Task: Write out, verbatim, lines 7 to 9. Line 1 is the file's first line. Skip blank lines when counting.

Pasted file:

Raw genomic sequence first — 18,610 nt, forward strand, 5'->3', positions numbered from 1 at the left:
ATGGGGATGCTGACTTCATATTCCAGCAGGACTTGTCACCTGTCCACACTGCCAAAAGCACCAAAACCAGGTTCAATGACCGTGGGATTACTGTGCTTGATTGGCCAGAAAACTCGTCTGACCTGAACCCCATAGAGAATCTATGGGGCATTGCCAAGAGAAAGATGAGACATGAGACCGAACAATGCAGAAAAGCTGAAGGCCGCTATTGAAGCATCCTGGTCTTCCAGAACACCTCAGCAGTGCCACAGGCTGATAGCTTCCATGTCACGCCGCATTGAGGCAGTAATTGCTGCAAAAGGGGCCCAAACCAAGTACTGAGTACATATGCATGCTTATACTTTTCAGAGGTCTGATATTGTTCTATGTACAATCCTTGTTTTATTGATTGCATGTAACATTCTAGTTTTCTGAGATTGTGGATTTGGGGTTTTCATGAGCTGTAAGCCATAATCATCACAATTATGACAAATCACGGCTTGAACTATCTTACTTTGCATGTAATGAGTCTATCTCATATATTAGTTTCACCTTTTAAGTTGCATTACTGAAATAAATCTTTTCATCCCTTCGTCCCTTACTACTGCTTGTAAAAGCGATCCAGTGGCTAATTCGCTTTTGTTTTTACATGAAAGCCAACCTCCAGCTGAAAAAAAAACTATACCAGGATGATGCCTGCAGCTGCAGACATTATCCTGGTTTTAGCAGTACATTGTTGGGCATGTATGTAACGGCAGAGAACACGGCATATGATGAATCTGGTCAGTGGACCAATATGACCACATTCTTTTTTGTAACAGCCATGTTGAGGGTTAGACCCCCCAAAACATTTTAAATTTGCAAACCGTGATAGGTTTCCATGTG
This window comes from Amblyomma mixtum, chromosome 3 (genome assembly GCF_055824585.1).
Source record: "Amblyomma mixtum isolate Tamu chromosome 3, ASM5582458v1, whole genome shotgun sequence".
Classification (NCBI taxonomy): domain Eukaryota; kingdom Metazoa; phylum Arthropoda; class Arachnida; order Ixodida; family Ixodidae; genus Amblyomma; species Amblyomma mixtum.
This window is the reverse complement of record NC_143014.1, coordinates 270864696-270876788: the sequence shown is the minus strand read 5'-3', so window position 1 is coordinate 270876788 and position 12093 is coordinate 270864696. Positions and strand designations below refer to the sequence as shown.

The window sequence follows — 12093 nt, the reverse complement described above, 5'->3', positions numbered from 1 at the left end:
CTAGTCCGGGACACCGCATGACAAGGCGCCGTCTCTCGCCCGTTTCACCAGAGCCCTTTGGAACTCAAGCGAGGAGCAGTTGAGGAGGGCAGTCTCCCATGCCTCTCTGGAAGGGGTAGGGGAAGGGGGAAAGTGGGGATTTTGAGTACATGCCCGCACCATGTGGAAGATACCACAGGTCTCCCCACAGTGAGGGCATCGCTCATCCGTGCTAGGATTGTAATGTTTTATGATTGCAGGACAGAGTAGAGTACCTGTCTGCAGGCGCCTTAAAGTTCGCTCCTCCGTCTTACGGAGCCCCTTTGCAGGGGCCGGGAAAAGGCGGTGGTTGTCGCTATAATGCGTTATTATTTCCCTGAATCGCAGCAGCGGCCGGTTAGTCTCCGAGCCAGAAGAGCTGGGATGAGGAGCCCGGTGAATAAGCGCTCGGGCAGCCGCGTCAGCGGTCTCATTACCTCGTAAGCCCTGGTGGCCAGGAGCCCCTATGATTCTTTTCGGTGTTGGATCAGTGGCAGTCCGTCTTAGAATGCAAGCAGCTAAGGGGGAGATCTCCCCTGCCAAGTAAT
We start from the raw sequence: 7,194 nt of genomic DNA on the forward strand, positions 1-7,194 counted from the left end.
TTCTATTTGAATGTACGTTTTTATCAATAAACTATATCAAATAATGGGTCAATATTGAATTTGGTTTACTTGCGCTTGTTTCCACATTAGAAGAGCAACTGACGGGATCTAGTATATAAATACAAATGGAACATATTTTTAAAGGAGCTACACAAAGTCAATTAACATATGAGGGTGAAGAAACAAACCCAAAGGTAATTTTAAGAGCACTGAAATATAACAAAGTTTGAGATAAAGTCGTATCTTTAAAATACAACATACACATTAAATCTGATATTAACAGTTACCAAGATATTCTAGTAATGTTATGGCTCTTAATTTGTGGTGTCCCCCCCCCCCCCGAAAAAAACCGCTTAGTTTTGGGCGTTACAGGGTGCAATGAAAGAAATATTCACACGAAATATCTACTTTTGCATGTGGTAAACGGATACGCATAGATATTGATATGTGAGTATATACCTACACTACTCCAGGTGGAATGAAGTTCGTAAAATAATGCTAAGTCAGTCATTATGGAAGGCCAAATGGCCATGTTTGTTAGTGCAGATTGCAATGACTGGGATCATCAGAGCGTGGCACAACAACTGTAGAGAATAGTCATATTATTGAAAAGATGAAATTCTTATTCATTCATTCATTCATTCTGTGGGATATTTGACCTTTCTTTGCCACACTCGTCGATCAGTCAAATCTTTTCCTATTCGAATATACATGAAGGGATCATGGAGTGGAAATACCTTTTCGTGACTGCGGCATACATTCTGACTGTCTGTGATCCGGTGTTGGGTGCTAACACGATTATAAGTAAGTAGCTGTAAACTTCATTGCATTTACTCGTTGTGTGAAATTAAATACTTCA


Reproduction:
The window sequence follows — 12093 nt, the reverse complement described above, 5'->3', positions numbered from 1 at the left end:
CTAGTCCGGGACACCGCATGACAAGGCGCCGTCTCTCGCCCGTTTCACCAGAGCCCTTTGGAACTCAAGCGAGGAGCAGTTGAGGAGGGCAGTCTCCCATGCCTCTCTGGAAGGGGTAGGGGAAGGGGGAAAGTGGGGATTTTGAGTACATGCCCGCACCATGTGGAAGATACCACAGGTCTCCCCACAGTGAGGGCATCGCTCATCCGTGCTAGGATTGTAATGTTTTATGATTGCAGGACAGAGTAGAGTACCTGTCTGCAGGCGCCTTAAAGTTCGCTCCTCCGTCTTACGGAGCCCCTTTGCAGGGGCCGGGAAAAGGCGGTGGTTGTCGCTATAATGCGTTATTATTTCCCTGAATCGCAGCAGCGGCCGGTTAGTCTCCGAGCCAGAAGAGCTGGGATGAGGAGCCCGGTGAATAAGCGCTCGGGCAGCCGCGTCAGCGGTCTCATTACCTCGTAAGCCCTGGTGGCCAGGAGCCCCTATGATTCTTTTCGGTGTTGGATCAGTGGCAGTCCGTCTTAGAATGCAAGCAGCTAAGGGGGAGATCTCCCCTGCCAAGTAAT
We start from the raw sequence: 7,194 nt of genomic DNA on the forward strand, positions 1-7,194 counted from the left end.